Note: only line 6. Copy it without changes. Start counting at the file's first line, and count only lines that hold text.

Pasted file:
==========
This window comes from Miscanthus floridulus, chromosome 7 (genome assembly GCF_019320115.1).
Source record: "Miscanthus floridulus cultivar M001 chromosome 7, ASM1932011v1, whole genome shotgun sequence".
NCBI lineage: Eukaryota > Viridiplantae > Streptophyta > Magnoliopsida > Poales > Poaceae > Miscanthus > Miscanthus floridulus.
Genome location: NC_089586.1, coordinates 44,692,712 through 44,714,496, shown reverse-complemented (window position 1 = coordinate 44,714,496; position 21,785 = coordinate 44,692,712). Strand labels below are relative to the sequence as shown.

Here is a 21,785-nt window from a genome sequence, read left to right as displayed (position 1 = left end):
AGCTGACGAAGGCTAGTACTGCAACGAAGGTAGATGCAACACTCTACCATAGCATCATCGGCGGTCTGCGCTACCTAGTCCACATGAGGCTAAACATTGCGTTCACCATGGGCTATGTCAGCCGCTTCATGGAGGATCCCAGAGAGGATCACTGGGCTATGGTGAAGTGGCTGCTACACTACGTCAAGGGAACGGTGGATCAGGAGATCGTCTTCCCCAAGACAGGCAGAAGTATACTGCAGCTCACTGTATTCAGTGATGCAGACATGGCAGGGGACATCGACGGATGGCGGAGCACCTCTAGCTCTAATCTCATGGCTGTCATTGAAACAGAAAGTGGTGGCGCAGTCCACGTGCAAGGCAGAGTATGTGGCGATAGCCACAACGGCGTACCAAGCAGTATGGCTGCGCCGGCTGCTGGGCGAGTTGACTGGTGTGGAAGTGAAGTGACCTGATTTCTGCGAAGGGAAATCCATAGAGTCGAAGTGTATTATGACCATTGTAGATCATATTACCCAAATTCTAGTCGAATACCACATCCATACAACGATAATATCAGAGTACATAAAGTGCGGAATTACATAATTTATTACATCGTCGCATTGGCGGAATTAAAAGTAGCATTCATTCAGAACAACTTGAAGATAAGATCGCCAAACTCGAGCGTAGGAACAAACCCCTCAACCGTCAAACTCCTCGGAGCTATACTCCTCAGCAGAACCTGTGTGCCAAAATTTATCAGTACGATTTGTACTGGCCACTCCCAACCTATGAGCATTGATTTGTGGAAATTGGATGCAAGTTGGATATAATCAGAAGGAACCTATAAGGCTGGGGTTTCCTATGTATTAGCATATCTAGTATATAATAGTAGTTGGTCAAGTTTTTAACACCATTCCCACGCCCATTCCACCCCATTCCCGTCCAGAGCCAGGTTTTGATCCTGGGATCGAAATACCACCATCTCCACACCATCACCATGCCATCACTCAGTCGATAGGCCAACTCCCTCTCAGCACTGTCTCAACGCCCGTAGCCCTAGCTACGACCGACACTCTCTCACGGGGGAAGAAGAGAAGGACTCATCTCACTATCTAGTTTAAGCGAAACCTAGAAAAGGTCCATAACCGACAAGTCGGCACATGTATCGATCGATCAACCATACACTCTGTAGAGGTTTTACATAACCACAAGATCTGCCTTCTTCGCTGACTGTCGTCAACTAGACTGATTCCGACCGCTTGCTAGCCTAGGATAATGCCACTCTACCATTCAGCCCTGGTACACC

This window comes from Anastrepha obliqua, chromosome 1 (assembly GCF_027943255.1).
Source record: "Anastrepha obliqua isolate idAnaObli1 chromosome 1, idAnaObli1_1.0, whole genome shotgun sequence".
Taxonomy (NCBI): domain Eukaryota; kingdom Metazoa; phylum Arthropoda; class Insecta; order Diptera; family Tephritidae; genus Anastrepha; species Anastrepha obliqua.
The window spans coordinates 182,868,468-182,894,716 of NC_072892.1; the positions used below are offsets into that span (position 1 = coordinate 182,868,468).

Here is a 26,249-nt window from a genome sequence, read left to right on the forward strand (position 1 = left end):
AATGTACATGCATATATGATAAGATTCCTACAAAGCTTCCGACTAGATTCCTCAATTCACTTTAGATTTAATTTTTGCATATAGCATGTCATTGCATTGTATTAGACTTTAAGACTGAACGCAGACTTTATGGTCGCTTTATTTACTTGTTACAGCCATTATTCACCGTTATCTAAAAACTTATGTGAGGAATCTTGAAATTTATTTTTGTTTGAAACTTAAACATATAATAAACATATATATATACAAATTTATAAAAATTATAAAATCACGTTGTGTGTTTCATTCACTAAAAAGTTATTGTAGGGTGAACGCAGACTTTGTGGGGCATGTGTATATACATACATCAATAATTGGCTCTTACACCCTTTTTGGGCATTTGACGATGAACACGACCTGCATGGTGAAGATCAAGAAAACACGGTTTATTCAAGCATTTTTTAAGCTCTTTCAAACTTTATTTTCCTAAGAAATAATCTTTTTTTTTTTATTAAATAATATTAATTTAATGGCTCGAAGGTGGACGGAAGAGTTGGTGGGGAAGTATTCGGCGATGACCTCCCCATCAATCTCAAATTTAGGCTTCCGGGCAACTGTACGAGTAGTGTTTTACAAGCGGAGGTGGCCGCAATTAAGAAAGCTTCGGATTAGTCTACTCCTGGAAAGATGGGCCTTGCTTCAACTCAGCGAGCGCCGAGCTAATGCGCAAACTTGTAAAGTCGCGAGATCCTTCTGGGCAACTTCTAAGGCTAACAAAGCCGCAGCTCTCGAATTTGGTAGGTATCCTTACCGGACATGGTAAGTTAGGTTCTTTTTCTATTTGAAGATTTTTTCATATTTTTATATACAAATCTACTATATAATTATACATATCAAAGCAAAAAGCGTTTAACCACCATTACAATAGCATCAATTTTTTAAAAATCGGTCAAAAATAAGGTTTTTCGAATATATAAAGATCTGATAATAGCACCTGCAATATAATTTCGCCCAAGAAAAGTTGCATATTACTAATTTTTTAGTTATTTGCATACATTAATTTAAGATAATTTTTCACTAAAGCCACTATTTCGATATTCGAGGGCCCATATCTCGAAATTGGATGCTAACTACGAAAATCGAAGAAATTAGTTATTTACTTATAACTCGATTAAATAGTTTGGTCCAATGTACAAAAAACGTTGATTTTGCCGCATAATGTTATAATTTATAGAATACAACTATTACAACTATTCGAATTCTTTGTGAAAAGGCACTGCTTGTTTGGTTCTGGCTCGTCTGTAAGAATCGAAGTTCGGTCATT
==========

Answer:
AGCTGACGAAGGCTAGTACTGCAACGAAGGTAGATGCAACACTCTACCATAGCATCATCGGCGGTCTGCGCTACCTAGTCCACATGAGGCTAAACATTGCGTTCACCATGGGCTATGTCAGCCGCTTCATGGAGGATCCCAGAGAGGATCACTGGGCTATGGTGAAGTGGCTGCTACACTACGTCAAGGGAACGGTGGATCAGGAGATCGTCTTCCCCAAGACAGGCAGAAGTATACTGCAGCTCACTGTATTCAGTGATGCAGACATGGCAGGGGACATCGACGGATGGCGGAGCACCTCTAGCTCTAATCTCATGGCTGTCATTGAAACAGAAAGTGGTGGCGCAGTCCACGTGCAAGGCAGAGTATGTGGCGATAGCCACAACGGCGTACCAAGCAGTATGGCTGCGCCGGCTGCTGGGCGAGTTGACTGGTGTGGAAGTGAAGTGACCTGATTTCTGCGAAGGGAAATCCATAGAGTCGAAGTGTATTATGACCATTGTAGATCATATTACCCAAATTCTAGTCGAATACCACATCCATACAACGATAATATCAGAGTACATAAAGTGCGGAATTACATAATTTATTACATCGTCGCATTGGCGGAATTAAAAGTAGCATTCATTCAGAACAACTTGAAGATAAGATCGCCAAACTCGAGCGTAGGAACAAACCCCTCAACCGTCAAACTCCTCGGAGCTATACTCCTCAGCAGAACCTGTGTGCCAAAATTTATCAGTACGATTTGTACTGGCCACTCCCAACCTATGAGCATTGATTTGTGGAAATTGGATGCAAGTTGGATATAATCAGAAGGAACCTATAAGGCTGGGGTTTCCTATGTATTAGCATATCTAGTATATAATAGTAGTTGGTCAAGTTTTTAACACCATTCCCACGCCCATTCCACCCCATTCCCGTCCAGAGCCAGGTTTTGATCCTGGGATCGAAATACCACCATCTCCACACCATCACCATGCCATCACTCAGTCGATAGGCCAACTCCCTCTCAGCACTGTCTCAACGCCCGTAGCCCTAGCTACGACCGACACTCTCTCACGGGGGAAGAAGAGAAGGACTCATCTCACTATCTAGTTTAAGCGAAACCTAGAAAAGGTCCATAACCGACAAGTCGGCACATGTATCGATCGATCAACCATACACTCTGTAGAGGTTTTACATAACCACAAGATCTGCCTTCTTCGCTGACTGTCGTCAACTAGACTGATTCCGACCGCTTGCTAGCCTAGGATAATGCCACTCTACCATTCAGCCCTGGTACACC